Ambling amongst the pigeons and citrus, I soon found myself at the gate of an old wall, which led into a charming little area of windy streets adorned with foliage. I had a good snoop around there for a while until a drop of rain hit my face, whereupon I noticed that the sky had gone from looking mildly threatening to downright menacing, and so I resolved to speed up progress on my journey towards La Mezquita and the promise of shelter.

A gate in the city
Onwards by the wall

Don’t be fooled by the streak of blue sky in the image above, by this point it really was beginning to look like my day in Córdoba was to be a washout! Walking along the side of the wall towards the city’s centre was a beautiful journey, however, and so curating photos for this blog post has been a nightmare challenge in self control – I did wind up returning from Spain with over 3000 photos…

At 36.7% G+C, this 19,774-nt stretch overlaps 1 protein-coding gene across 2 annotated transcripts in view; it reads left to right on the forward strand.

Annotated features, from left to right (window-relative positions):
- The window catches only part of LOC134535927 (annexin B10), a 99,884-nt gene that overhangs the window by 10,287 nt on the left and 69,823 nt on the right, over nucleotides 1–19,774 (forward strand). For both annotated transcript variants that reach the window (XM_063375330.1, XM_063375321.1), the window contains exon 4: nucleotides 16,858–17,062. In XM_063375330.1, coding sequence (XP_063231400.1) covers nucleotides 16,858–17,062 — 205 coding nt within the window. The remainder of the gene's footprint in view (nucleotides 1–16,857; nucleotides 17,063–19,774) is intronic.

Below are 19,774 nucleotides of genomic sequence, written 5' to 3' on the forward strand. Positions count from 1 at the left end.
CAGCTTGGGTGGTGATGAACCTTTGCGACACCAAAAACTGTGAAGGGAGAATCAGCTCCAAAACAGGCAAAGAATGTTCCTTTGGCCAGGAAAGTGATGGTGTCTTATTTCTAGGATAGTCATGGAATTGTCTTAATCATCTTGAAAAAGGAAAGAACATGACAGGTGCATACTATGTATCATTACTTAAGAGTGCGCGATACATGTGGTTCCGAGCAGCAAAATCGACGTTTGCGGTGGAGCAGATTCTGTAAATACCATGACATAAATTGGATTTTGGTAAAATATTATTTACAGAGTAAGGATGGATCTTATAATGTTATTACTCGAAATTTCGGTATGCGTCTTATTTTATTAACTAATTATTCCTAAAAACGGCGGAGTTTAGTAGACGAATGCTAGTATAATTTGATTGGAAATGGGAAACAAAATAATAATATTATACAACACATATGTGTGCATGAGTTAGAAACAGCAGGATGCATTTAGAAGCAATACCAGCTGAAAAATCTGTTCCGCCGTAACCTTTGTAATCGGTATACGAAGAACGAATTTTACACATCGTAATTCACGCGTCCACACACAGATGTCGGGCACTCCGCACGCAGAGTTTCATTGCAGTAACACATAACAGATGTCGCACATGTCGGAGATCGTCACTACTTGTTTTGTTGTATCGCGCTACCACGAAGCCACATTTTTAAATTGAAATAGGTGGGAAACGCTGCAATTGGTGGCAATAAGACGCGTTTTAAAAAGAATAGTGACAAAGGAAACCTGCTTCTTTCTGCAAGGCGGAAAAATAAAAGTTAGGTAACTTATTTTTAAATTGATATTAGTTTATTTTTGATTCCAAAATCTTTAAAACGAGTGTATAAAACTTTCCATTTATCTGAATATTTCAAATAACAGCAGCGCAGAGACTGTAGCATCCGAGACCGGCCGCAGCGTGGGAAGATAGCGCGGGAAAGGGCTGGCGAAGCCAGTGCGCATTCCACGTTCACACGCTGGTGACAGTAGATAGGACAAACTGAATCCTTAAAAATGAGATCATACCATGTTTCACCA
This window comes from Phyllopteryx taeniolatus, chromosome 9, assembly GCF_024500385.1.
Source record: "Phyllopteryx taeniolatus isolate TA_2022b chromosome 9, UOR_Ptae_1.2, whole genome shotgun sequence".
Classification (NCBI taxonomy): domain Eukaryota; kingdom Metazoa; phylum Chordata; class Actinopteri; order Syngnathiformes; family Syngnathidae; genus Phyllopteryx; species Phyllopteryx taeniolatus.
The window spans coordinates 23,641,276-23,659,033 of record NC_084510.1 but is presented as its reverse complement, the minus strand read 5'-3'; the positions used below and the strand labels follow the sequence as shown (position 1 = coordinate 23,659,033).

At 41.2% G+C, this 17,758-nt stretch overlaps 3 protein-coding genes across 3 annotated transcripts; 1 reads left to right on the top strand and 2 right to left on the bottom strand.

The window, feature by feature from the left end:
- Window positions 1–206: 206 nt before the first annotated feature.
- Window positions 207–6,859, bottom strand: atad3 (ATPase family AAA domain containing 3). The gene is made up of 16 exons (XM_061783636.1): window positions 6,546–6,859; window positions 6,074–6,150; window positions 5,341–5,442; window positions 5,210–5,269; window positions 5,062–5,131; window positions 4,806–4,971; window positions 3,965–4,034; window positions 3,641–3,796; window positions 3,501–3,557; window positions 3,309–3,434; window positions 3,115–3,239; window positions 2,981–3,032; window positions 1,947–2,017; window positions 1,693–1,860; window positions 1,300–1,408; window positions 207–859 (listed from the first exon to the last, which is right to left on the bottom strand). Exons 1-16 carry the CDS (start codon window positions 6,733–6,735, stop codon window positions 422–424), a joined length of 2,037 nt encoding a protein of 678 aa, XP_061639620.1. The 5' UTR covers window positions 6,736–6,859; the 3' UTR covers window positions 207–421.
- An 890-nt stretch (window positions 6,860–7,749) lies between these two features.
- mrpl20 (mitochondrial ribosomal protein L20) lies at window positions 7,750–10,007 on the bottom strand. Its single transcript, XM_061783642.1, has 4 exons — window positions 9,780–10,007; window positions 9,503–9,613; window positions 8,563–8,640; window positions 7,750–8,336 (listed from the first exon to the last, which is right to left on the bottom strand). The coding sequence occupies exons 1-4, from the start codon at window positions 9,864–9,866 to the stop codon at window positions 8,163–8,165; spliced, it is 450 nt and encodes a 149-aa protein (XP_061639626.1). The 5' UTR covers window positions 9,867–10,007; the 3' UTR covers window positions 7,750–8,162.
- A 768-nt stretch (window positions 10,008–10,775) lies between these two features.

I'm a sucker for pretty balconies

I do love a pretty balcony.

As expected the heavens soon opened and I dashed for the shelter of a nearby churro stand, where I saw out the worst of the downpour before deciding to make like a plucky Brit and wander unfazed through the rain. In my determination not to let the rain dampen my time in Córdoba I almost walked straight past La Mezquita! I soon joined the throngs of tourists hovering around the entrance, and squeezed my way into the courtyard of the grand Mosque-Cathedral as the rain began to pour once more.